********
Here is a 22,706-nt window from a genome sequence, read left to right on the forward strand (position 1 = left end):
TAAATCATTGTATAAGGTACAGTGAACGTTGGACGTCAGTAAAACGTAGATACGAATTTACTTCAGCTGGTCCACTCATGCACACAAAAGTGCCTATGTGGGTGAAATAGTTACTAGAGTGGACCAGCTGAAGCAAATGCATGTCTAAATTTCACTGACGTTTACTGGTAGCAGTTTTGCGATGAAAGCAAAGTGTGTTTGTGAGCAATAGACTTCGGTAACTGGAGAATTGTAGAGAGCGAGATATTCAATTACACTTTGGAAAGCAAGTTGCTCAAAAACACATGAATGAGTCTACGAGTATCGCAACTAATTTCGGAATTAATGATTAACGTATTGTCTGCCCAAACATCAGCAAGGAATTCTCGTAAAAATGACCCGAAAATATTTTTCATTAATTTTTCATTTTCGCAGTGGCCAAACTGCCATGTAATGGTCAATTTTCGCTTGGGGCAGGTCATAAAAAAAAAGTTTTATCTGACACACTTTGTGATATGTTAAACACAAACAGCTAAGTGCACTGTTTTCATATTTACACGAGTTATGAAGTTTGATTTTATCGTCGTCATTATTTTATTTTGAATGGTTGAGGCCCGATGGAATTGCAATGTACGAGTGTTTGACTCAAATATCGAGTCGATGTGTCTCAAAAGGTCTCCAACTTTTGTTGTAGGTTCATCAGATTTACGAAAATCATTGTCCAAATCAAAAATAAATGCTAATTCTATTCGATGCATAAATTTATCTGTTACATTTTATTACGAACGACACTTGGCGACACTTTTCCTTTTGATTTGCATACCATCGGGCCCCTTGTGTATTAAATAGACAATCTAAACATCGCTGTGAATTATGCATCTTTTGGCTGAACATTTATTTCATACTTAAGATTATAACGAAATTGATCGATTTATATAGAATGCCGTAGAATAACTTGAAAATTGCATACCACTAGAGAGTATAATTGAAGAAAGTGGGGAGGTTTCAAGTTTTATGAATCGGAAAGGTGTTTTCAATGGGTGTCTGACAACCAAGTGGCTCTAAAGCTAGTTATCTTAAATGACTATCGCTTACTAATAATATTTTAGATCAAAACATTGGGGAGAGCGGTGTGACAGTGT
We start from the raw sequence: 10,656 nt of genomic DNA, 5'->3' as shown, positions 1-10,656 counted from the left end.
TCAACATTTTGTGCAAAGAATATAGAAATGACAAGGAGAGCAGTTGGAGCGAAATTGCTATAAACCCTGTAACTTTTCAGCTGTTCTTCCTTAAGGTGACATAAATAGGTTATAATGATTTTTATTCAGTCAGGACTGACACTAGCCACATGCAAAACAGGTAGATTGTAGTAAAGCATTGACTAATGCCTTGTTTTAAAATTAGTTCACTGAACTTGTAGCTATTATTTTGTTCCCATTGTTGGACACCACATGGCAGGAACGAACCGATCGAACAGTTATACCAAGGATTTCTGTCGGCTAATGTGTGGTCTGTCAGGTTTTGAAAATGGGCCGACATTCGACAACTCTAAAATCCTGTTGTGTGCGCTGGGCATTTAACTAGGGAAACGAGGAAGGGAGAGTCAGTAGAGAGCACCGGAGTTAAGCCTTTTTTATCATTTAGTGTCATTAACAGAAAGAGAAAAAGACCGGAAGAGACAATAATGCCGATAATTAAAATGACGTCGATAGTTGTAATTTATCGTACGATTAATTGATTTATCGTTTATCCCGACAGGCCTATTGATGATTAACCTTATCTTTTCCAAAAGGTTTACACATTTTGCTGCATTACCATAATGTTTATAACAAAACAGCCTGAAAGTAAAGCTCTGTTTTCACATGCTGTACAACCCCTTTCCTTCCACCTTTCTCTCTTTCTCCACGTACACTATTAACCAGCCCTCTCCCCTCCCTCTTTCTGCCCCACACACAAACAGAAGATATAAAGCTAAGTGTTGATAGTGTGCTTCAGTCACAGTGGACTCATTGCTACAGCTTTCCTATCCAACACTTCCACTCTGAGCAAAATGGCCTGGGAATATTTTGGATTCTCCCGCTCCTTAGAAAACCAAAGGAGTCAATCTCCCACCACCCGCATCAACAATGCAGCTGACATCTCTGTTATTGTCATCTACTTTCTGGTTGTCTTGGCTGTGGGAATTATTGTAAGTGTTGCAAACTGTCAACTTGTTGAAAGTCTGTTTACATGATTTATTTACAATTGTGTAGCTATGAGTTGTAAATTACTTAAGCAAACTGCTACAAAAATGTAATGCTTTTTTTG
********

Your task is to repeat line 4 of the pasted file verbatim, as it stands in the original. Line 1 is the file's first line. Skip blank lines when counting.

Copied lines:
TCAACATTTTGTGCAAAGAATATAGAAATGACAAGGAGAGCAGTTGGAGCGAAATTGCTATAAACCCTGTAACTTTTCAGCTGTTCTTCCTTAAGGTGACATAAATAGGTTATAATGATTTTTATTCAGTCAGGACTGACACTAGCCACATGCAAAACAGGTAGATTGTAGTAAAGCATTGACTAATGCCTTGTTTTAAAATTAGTTCACTGAACTTGTAGCTATTATTTTGTTCCCATTGTTGGACACCACATGGCAGGAACGAACCGATCGAACAGTTATACCAAGGATTTCTGTCGGCTAATGTGTGGTCTGTCAGGTTTTGAAAATGGGCCGACATTCGACAACTCTAAAATCCTGTTGTGTGCGCTGGGCATTTAACTAGGGAAACGAGGAAGGGAGAGTCAGTAGAGAGCACCGGAGTTAAGCCTTTTTTATCATTTAGTGTCATTAACAGAAAGAGAAAAAGACCGGAAGAGACAATAATGCCGATAATTAAAATGACGTCGATAGTTGTAATTTATCGTACGATTAATTGATTTATCGTTTATCCCGACAGGCCTATTGATGATTAACCTTATCTTTTCCAAAAGGTTTACACATTTTGCTGCATTACCATAATGTTTATAACAAAACAGCCTGAAAGTAAAGCTCTGTTTTCACATGCTGTACAACCCCTTTCCTTCCACCTTTCTCTCTTTCTCCACGTACACTATTAACCAGCCCTCTCCCCTCCCTCTTTCTGCCCCACACACAAACAGAAGATATAAAGCTAAGTGTTGATAGTGTGCTTCAGTCACAGTGGACTCATTGCTACAGCTTTCCTATCCAACACTTCCACTCTGAGCAAAATGGCCTGGGAATATTTTGGATTCTCCCGCTCCTTAGAAAACCAAAGGAGTCAATCTCCCACCACCCGCATCAACAATGCAGCTGACATCTCTGTTATTGTCATCTACTTTCTGGTTGTCTTGGCTGTGGGAATTATTGTAAGTGTTGCAAACTGTCAACTTGTTGAAAGTCTGTTTACATGATTTATTTACAATTGTGTAGCTATGAGTTGTAAATTACTTAAGCAAACTGCTACAAAAATGTAATGCTTTTTTTG